In Review: Kong on the Planet of the Apes #6

Some good twists and turns in this conclusion.

The covers: The Regular cover is by Mike Huddleston and features Kong in a different kind of Forbidden Zone. He’s holding a bloody wound on the lower right side of his stomach as he makes his way through a destroyed city. Before and behind him are the iconic scarecrows of the Forbidden Zone. The smoke below and behind the title character give this setting the appearance of only just fallen. Very cool. Kong is in the center of the Connecting Variant cover by Carlos Magno with colors by Chris Blythe. He’s receiving heavy fire from the gorillas’ guns and he’s barely seen in all the smoke and gunfire. In the foreground is an ape roaring as it shoot, while at the bottom Ursus is seen with a soldier trying to reach shelter. This looks okay when combined with the other covers, but on its own it’s too hard to find a focus. The Subscription Variant cover by Fay Dalton & John Keveney, with design by Dylan Todd, is incredible. This looks like an aged paperback. Titled When Chaos Reigns, Ursus is riding one of the dinosaurs, holding his pistol ready. Below him is a human woman, wearing not much, up to her knees in a river. In the distance her male companion is running to save her. Or is he running to save himself because Kong is right behind him? Gorgeous illustration and colors, with that sky making the action perfectly harsh. This is a stunner. Overall grades: Regular A, Connecting Variant B, and Subscription Variant A+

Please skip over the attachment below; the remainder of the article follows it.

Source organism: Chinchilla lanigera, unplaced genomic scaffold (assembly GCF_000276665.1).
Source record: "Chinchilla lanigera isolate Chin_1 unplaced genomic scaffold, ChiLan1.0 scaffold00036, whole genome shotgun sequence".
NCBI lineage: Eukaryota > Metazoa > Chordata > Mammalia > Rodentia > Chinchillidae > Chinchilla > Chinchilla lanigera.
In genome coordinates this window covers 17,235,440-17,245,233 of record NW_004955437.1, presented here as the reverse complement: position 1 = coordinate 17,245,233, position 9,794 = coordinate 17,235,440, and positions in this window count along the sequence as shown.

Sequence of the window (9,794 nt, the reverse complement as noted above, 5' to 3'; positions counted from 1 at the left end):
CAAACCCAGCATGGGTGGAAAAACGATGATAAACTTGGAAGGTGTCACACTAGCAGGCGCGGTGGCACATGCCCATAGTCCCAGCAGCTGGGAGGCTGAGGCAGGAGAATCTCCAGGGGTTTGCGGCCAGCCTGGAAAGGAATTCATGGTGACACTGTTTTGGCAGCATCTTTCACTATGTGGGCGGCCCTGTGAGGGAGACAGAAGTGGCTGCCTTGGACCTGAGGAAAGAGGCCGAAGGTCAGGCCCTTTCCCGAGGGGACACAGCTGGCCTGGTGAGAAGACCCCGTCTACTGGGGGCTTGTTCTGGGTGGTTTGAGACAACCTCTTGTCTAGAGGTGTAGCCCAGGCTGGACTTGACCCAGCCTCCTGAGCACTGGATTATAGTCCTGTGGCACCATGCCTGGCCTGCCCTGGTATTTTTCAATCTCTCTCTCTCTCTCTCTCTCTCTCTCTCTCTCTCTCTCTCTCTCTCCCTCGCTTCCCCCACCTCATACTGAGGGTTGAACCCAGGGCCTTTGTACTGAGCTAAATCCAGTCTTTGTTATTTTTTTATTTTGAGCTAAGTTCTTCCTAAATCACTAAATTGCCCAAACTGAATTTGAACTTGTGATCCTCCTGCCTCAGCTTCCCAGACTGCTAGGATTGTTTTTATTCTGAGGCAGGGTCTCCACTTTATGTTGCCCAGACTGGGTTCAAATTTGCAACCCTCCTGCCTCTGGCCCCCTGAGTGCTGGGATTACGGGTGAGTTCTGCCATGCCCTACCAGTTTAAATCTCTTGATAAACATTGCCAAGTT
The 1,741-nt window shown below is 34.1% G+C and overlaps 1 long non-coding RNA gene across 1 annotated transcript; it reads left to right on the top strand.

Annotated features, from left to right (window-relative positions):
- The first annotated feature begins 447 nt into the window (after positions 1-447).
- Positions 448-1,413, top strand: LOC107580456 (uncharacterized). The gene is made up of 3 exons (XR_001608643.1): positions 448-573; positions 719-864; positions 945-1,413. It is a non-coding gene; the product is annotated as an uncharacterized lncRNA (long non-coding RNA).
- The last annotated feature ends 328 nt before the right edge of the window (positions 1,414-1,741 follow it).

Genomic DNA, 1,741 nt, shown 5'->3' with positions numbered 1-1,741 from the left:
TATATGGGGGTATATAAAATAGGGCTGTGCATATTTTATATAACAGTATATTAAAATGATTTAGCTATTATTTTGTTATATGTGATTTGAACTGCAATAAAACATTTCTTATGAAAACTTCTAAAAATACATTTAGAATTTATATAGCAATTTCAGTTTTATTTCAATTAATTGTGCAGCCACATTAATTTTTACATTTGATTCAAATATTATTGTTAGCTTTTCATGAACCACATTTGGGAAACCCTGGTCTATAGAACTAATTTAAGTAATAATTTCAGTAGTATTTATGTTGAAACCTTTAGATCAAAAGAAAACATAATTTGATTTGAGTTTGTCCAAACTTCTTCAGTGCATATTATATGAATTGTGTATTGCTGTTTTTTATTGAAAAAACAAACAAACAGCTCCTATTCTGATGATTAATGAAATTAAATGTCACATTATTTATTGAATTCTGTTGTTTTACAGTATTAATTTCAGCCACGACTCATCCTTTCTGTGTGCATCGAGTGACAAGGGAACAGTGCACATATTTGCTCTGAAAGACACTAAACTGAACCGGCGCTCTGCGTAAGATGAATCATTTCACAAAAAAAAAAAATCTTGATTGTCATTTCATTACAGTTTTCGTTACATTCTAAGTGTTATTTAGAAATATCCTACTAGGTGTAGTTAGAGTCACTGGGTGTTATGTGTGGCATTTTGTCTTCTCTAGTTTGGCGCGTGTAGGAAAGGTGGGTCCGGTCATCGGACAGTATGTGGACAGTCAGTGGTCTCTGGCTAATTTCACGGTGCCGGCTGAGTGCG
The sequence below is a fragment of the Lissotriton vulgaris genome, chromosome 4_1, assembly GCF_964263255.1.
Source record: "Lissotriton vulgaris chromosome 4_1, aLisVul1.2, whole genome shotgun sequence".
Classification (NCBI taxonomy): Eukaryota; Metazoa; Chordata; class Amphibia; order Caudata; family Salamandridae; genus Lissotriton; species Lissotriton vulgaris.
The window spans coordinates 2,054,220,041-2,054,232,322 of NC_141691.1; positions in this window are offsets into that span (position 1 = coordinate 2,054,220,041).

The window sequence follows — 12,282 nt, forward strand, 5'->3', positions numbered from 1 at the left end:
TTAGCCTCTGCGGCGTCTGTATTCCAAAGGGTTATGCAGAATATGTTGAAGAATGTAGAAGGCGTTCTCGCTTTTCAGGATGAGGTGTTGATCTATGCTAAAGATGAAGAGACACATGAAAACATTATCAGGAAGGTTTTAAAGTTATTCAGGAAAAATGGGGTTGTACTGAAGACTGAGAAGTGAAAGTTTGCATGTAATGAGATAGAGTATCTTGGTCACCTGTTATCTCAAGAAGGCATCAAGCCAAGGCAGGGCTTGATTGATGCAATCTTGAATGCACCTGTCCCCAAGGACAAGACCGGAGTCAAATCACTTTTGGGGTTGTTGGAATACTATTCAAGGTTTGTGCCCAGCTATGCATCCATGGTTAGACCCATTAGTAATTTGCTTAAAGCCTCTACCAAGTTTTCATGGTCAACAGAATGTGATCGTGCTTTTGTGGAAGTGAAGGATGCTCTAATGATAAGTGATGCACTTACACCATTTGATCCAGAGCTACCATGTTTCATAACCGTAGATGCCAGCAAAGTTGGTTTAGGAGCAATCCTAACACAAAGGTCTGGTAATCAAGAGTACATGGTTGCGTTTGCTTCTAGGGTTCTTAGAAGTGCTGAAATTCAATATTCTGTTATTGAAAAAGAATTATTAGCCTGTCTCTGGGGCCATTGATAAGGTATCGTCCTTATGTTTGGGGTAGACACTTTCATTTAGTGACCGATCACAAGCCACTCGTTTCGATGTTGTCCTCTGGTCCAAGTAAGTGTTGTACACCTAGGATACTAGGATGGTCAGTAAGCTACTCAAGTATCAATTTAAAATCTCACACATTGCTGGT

The story: Kong with Ni’ta in tow have come to the border of the Forbidden Zone. The iconic ape is in extreme pain from the wounds it endured from the apes while it destroyed their city. With the gorillas approaching on horseback she urges the monster to leap off a cliff so their pursuers cannot follow them. Rather than waste their bullets, Ursus orders his soldiers to bring forward a giant spear they’ve constructed to pierce Kong’s heart. Ni’ta defiantly leaps down from her companion and and tells the apes, “You are sorely mistaken if you think I will let you claim us.” She then lifts a huge rock and lugs it as hard as she can. Sadly, it doesn’t go far, causing the soldiers to laugh. Kong is angered at their response and raises a fist to smite his foes, but they rush forward with the spear and things start to really happen. Ryan Ferrier wraps up his tale neatly, with Dr. Zaius and Ursus having words, Zira and Cornelius having to make an ethical choice, and Kong and Ni’ta finding more in the Forbidden Zone than they expected. With the final setting of the book in the Forbidden Zone it’s not surprising that a specific group would appear. Their reaction to Kong and the apes is interesting. It also made me realize that with Kong now inserted into this harsh world, the future cannot be changed. One plot line is left dangling for a sequel, and I really want it: on the last page of the previous issue a discovery was made. It’s fully revealed here and some movement is made into it, but only a sequel would show what’s done with it. How much money would it take, BOOM! Studios, to get that sequel? I’m in. Overall grade: A